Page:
A Flavorful History of Mead

In a time when gods roamed the earth and mortals dreamed of immortality, there existed a bewitching elixir called mead, the honey-wine…

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Legends whispered of mead’s creation since the dawn of time, from Sumeria to Egypt, Greece to China. Its golden nectar flowed through the veins of gods and stirred the hearts of mortals.

Yet as tides of time shifted, mead faced formidable competition from the agriculture of other fermentable ingredients. Barley, apples, and grapes lured the masses with the promise of beer, cider, and wine. The scarcity of honey transformed mead into a coveted treasure, reserved for kings and queens. As royality became worshiped as if dieties themselves, mead took on a mythical status and became hailed as the “nectar of the gods.”

Legends and myths surrounded mead, weaving a tapestry of divine allure. In Greek mythology, it danced in the goblets of the gods, known as “ambrosia.” Aphrodite savored its intoxicating powers and became the goddess of love and beauty.

Norse mythology spoke of Odin, the Allfather, who discovered the magical mead of poetry guarded by giants. Imbibing in its entirety, he unlocked the eloquence of immortal realms: secret knowledge of art, music, wisdom and of the hearts of man. Viking warriors gathered amidst the mead-soaked walls of their great mead-hall, immortalized in “Beowulf.” In these tales, mead became a symbol of love, valor, and transcendence.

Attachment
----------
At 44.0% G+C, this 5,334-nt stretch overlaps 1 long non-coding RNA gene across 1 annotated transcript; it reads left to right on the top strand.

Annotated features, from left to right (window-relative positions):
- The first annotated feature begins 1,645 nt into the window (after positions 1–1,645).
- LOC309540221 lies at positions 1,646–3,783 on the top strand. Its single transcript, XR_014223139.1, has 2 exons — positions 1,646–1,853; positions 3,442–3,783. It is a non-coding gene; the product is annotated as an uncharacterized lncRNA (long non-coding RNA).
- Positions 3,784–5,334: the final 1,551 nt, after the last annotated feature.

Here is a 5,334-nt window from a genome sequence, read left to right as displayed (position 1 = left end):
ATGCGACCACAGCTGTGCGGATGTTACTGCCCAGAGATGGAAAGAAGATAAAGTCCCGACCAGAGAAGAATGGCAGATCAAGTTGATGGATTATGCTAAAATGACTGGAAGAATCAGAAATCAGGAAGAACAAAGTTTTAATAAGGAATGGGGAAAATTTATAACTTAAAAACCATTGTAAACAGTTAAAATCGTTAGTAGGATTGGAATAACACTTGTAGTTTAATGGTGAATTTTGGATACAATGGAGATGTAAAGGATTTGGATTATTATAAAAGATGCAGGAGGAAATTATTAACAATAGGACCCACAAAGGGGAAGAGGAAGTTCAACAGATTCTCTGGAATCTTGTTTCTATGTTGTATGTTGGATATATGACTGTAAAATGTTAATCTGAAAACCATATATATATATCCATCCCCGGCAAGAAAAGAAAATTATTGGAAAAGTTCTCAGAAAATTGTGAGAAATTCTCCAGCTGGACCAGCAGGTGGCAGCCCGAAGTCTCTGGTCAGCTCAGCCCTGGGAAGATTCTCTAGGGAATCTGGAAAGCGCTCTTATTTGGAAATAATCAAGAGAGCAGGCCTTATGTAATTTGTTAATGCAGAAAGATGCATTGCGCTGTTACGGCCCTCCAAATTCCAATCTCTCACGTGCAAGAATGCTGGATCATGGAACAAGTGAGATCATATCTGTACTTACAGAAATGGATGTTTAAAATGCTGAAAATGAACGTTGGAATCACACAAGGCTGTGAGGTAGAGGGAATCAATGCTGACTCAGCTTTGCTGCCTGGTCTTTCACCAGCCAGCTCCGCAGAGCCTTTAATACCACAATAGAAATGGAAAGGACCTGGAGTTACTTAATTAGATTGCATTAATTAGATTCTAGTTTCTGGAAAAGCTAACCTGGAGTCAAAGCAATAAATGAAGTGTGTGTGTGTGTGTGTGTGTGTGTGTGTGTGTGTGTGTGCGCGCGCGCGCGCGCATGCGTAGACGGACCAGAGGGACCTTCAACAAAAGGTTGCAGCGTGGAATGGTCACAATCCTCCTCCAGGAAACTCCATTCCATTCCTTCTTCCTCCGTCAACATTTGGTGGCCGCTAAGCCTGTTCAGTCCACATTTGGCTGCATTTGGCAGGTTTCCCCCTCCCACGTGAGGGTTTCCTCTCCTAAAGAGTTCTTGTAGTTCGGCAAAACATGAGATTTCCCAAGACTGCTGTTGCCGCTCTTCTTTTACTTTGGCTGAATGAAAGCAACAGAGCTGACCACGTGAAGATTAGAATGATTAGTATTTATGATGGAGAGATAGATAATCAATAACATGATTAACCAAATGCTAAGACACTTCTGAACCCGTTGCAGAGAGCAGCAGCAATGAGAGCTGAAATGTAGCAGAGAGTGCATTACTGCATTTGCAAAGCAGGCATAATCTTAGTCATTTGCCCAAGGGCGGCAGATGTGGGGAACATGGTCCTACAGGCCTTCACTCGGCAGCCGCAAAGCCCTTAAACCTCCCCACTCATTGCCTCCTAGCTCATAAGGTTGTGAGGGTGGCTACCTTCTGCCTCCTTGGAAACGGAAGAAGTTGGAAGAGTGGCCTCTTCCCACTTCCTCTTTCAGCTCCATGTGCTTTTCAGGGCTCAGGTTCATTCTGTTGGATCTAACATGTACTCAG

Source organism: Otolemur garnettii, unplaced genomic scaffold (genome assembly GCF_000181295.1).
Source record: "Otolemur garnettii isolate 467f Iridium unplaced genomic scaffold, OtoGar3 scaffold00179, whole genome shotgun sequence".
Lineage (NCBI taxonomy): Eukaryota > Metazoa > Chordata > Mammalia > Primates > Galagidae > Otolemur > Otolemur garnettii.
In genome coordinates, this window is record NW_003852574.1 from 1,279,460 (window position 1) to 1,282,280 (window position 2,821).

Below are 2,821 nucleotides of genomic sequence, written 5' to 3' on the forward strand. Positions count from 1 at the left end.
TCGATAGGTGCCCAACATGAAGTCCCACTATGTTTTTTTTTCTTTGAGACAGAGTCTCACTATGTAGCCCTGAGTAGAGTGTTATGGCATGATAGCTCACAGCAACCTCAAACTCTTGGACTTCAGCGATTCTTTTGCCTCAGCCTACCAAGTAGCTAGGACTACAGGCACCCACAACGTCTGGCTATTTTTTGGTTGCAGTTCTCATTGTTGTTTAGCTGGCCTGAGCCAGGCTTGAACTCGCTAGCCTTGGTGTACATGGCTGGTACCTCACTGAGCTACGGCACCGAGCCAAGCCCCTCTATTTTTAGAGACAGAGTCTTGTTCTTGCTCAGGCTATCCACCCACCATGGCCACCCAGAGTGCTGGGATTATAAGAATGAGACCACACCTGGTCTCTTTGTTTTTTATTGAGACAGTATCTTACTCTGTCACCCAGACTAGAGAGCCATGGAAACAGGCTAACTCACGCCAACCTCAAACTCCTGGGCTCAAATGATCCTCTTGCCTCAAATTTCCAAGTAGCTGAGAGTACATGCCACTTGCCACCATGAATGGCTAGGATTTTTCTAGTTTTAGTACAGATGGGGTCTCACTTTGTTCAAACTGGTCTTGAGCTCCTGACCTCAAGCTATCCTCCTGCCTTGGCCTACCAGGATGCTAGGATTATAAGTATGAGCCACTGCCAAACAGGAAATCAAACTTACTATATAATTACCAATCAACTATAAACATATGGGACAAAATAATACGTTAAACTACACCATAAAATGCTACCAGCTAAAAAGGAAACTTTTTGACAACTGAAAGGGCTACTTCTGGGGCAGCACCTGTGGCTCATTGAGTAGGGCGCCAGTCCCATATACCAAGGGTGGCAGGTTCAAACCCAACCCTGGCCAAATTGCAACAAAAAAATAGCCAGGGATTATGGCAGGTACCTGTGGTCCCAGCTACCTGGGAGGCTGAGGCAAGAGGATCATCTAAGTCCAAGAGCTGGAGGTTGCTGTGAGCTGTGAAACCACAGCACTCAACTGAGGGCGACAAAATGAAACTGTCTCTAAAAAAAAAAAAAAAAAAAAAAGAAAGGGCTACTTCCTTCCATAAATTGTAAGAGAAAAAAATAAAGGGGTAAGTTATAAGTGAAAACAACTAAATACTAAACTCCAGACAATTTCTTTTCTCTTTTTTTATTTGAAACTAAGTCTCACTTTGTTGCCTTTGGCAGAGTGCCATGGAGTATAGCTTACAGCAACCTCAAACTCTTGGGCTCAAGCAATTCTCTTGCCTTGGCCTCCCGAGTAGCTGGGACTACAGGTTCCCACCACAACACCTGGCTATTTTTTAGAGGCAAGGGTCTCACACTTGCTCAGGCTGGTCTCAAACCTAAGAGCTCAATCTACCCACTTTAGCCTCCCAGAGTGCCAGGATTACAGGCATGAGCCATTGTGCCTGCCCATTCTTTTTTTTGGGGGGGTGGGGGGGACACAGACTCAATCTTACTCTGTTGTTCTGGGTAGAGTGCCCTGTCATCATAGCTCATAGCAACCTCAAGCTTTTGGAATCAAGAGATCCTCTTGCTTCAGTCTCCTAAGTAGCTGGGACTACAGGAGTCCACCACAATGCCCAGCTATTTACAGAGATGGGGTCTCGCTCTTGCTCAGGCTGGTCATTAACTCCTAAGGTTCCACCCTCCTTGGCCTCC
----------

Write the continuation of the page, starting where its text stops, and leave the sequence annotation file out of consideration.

Yet the minds of man are easily distracted and legends fade, if only for a time.

From the embers of forgotten past, a renaissance emerged. Wizards and scholars honed the sacred arts of fermenting honey into wine. Craft meaderies, like alchemists of flavor and artistry, breathed new life into mead. Through carefully selected honey and daring infusions, they conjured intoxicating potions, rekindling the passion for this ancient libation.

So, raise your goblets high, and let the taste of history dance upon your tongue. Imbibe in mead’s magic, and be transported to a realm where gods and mortals meet. For in the realms of mead, past and present intertwine, enchanting all who dare to sip from its mythical cup

“Wassail! Prost! Cheers!”


By John Hutchinson, Potions Master at Remeadies Intoxicating Potions

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